It’s an unprecedented time for innovation and regulation in medical devices. The Food and Drug Administration announced that 2018 was their most successful year in approving medical devices. 106 devices received the FDA’s marketing green light, breaking the record of 99 in 2017.
These devices included automated insulin dosing systems for children as young as 7, the world’s smallest heart valve for newborns, the first mobile medical app to help manage opioid and substance abuse disorders, and artificial intelligence technologies that diagnose diabetic retinopathy.
This follows the FDA’s plans to improve their medical device regulations. In November 2018, they announced plans to “modernize” the 510(k) review process to improve the safety of new devices. These plans included enforcing the use of predicates that were based off of modern technologies and making previous predicates ineligible. They’ll continue improving NEST (National Evaluation System for Health Technology), a plan started in 2016 to improve post-market surveillance and analysis of medical devices. They’ll also update safety and performance criteria of well-known technologies, and improve criteria for devices intending to treat non-life-threatening conditions by employing principles from their Breakthrough Device regulation rules.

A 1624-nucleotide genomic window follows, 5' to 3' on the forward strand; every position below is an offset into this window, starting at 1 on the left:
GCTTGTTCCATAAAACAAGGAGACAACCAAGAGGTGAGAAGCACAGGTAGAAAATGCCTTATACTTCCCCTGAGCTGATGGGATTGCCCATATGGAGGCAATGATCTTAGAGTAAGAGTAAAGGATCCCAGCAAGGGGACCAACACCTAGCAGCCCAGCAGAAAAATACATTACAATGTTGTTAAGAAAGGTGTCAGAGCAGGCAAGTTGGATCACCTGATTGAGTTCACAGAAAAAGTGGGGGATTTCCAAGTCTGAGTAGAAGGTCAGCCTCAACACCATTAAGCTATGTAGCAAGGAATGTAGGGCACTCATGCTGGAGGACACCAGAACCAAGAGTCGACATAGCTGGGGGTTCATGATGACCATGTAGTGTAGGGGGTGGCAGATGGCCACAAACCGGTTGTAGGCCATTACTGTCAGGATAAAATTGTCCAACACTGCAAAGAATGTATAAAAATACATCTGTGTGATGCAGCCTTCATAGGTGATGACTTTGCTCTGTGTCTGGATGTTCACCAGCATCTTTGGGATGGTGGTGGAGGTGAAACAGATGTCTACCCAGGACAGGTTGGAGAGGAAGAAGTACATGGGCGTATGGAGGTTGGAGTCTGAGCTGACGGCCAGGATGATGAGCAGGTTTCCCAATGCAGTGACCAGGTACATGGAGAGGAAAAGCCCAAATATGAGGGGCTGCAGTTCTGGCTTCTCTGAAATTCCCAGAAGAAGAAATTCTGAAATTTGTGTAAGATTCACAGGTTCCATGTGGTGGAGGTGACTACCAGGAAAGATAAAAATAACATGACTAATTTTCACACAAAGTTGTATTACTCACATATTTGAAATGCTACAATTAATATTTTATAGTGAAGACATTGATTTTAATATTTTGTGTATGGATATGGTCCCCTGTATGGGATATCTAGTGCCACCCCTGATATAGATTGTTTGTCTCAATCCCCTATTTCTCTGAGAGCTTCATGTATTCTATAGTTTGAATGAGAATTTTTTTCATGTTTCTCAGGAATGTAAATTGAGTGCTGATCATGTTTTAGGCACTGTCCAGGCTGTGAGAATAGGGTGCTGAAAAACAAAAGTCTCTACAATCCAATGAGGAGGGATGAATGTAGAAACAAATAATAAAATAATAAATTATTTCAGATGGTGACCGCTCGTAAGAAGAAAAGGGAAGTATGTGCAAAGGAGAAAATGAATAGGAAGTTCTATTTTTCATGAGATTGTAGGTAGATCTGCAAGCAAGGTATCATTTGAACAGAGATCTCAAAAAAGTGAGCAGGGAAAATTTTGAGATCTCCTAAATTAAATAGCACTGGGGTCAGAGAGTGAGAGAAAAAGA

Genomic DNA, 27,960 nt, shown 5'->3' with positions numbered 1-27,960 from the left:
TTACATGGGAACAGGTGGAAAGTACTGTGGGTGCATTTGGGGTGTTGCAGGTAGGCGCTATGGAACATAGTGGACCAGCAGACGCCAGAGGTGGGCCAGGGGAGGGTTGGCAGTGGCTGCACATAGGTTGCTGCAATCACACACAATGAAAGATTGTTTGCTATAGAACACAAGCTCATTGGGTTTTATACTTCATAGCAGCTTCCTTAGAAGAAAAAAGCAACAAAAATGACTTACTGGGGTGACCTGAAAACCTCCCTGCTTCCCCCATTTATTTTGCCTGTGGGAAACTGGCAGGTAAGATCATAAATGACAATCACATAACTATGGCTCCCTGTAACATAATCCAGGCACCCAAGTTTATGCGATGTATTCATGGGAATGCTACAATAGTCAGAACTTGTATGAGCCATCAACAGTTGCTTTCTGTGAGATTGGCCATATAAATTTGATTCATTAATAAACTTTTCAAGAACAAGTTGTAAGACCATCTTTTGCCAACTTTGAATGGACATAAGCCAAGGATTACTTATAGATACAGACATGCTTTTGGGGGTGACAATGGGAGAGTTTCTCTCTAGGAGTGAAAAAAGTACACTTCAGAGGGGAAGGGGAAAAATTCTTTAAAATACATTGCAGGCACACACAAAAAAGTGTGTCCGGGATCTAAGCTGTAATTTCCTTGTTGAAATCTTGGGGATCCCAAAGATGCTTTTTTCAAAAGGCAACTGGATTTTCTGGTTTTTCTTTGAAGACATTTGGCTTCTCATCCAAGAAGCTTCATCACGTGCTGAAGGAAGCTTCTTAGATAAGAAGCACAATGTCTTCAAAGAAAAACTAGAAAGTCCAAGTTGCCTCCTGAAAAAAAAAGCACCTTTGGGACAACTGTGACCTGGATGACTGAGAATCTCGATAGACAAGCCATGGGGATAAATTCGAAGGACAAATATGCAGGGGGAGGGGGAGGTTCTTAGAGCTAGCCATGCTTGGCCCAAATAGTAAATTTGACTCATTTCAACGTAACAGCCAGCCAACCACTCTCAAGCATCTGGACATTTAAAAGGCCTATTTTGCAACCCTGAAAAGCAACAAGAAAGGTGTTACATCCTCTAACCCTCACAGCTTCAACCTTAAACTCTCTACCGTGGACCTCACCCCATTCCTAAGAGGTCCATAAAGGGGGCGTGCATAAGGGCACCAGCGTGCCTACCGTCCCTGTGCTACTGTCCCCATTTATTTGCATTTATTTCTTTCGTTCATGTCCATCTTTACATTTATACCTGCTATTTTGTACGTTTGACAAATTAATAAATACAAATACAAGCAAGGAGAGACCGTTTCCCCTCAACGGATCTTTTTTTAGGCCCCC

In a statement, Dr. Scott Gottlieb and Dr. Jeff Schuren spoke of the FDA combined commitment for innovation and safety:
“Spurring innovation to develop safer, more effective devices is key to improving patient safety. We are equally committed to advancing safe and effective products that can address unmet medical needs to reduce the health effects from disease. Both objectives are essential to meeting our public health mission, resulting in more lives saved and improved quality of life.”
We at Medgadget are eagerly looking forward to covering the medical technologies of 2019, in the process showcasing how innovators and regulatory bodies improve the way we safely treat illnesses and diseases.